The reason the job is a "nightmare" is because of all the "extra"
duties and classes the admonistration mentioned I would be
teaching. Not only would I be responsible for 3 different levels
of a core subjects(which I did know), but I would be responsible
for two electives and other duties (fundraising, lots of
assessments, extra recordkeeping, supervision duties, etc.).
I reread the letter, and I do believe (from the info you gave me)
that this is not binding without signing other documents (it also
mentions that this is "at will" employment)...Unfortunately, my
family depends on this income(even if it is a lot less than what
I would be making in the public school) and benefits, so I am
stuggling with calling to let this job go since I don't know if I
can get another before the school year begins. I just know that
this job is going to be TONS of work for very little pay-and
absolutely NO job security.
On 7/16/08, Think you're smart wrote:
> I found this at www.ivanhoffman.com. Looks like the letter of
> intent is not a binding contract maybe.
> In order to be a valid and enforceable agreement, a document
> must contain certain essential legal provisions and must not
> leave either undecided or to be determined at some time in the
> future any aspect of such essential legal provisions. If these
> essential elements are not present, then the document is not a
> binding one and is often referred to by courts as an "agreement
> to agree" or a letter of intent, both of which are not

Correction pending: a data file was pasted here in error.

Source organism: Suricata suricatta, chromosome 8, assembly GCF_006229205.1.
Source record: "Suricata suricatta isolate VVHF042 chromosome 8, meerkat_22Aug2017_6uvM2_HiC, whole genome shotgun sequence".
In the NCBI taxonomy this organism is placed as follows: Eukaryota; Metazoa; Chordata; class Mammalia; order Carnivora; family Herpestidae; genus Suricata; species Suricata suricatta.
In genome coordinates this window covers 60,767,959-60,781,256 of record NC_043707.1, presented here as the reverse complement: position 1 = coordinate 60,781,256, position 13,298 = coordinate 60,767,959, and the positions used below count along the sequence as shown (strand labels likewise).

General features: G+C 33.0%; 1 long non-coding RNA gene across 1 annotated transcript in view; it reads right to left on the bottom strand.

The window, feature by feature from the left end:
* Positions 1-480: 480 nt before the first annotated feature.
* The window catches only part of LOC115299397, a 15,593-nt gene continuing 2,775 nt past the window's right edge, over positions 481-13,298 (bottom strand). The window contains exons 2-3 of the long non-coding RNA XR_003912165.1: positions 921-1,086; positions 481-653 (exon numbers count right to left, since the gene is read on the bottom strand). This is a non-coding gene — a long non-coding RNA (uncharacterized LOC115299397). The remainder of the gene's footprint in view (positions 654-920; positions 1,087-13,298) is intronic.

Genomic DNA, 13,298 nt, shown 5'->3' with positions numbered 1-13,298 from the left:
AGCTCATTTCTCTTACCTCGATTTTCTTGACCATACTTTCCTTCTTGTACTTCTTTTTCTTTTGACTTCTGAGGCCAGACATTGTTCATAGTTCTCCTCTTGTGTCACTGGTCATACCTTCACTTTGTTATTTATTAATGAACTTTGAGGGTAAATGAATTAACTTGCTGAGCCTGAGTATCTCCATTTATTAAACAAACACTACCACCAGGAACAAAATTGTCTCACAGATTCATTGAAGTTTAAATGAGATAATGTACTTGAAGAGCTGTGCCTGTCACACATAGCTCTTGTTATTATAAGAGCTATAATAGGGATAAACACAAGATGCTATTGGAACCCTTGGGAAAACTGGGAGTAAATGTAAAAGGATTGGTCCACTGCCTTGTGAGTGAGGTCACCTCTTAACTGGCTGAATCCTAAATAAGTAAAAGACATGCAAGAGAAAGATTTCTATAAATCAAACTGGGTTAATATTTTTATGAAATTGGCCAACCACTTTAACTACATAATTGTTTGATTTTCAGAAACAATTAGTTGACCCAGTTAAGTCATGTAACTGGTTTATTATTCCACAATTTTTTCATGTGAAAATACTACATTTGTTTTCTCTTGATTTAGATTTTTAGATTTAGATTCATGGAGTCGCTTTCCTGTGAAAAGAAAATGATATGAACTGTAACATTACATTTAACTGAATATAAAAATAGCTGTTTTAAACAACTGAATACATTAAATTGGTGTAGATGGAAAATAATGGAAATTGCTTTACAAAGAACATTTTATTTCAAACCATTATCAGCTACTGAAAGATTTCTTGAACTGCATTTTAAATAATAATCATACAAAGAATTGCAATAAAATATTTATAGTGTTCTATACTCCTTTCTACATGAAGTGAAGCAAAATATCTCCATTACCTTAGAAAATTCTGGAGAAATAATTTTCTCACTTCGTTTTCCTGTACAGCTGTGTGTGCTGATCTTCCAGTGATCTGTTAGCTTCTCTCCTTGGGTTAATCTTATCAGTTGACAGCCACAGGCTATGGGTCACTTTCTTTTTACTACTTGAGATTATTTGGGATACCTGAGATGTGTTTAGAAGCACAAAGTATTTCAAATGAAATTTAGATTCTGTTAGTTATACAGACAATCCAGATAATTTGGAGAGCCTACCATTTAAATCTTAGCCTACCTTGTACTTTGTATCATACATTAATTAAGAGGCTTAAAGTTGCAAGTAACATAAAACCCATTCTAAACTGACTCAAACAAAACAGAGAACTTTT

> enforceable as contracts.
> Parties to a transaction sometimes intentionally create
> a letter of intent as an expression of what they intend to
> agree upon should certain circumstances arise. The document
> may even be made expressly non-binding until such other
> circumstances do in fact arise but even if there is no express
> statement to that non-binding effect, the document will not be
> binding and thus not enforceable until those circumstances
> arise. Thus, the letter of intent is essentially a legally
> worthless document. It is not clear to me the reason any party
> would ever bother to create such a document and yet I have seen
> it used on many occasions. If parties to a transaction intend
> to bind each other, then they should create a binding contract,
> not a letter of intent. If the parties to a transaction do not
> intend to bind each other, then why bother creating a document
> that is not binding?
> However, sometimes one of the parties prepares a
> document believing it to be a valid and enforceable agreement
> only to find, after expensive litigation, that it was not a
> binding agreement at all but merely a non-binding, non-
> enforceable agreement to agree, letter of intent.